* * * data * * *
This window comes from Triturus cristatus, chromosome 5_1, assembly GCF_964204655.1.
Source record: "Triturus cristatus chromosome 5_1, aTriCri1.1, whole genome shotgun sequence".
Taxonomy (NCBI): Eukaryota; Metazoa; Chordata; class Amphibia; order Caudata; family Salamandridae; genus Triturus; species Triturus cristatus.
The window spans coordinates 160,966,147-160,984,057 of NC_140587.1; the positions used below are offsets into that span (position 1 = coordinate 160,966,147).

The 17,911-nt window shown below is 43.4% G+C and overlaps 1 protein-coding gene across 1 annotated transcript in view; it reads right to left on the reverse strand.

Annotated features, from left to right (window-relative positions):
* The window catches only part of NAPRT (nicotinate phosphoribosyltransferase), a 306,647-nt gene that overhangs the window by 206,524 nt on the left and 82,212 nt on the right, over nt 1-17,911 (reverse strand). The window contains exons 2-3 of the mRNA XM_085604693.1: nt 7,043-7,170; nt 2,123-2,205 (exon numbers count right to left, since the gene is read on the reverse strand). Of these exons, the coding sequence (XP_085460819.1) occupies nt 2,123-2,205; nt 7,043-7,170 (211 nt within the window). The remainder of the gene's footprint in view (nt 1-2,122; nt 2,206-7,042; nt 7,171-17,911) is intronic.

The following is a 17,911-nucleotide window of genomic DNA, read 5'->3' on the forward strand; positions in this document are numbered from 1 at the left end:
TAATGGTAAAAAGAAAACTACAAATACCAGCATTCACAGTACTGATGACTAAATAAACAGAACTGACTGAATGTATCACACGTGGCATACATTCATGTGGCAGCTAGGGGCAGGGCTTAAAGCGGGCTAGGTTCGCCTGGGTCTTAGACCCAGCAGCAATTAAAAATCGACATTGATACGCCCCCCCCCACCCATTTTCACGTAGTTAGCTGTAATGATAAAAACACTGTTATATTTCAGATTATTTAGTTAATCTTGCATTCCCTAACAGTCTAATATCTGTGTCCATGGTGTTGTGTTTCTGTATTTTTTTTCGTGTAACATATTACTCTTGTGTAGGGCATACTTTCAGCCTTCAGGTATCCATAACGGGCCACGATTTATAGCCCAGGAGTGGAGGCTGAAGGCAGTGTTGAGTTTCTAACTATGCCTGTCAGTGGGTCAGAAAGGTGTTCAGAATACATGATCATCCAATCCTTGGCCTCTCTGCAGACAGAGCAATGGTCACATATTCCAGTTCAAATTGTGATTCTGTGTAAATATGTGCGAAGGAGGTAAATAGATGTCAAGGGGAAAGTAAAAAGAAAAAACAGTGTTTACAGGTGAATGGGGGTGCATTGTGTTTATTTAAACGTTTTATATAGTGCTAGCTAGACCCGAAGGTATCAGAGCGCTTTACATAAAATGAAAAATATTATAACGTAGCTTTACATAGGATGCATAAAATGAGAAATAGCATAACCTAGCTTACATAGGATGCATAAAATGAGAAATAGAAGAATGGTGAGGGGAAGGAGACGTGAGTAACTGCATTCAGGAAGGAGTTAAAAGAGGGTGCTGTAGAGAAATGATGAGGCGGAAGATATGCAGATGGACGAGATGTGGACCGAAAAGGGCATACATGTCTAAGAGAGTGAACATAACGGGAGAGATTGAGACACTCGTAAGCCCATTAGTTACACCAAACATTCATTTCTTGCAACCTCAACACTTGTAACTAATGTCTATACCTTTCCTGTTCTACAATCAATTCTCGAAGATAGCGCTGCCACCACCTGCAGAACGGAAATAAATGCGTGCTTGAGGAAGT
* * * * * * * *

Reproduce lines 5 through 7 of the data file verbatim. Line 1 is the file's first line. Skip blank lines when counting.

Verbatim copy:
The 17,911-nt window shown below is 43.4% G+C and overlaps 1 protein-coding gene across 1 annotated transcript in view; it reads right to left on the reverse strand.

Annotated features, from left to right (window-relative positions):
* The window catches only part of NAPRT (nicotinate phosphoribosyltransferase), a 306,647-nt gene that overhangs the window by 206,524 nt on the left and 82,212 nt on the right, over nt 1-17,911 (reverse strand). The window contains exons 2-3 of the mRNA XM_085604693.1: nt 7,043-7,170; nt 2,123-2,205 (exon numbers count right to left, since the gene is read on the reverse strand). Of these exons, the coding sequence (XP_085460819.1) occupies nt 2,123-2,205; nt 7,043-7,170 (211 nt within the window). The remainder of the gene's footprint in view (nt 1-2,122; nt 2,206-7,042; nt 7,171-17,911) is intronic.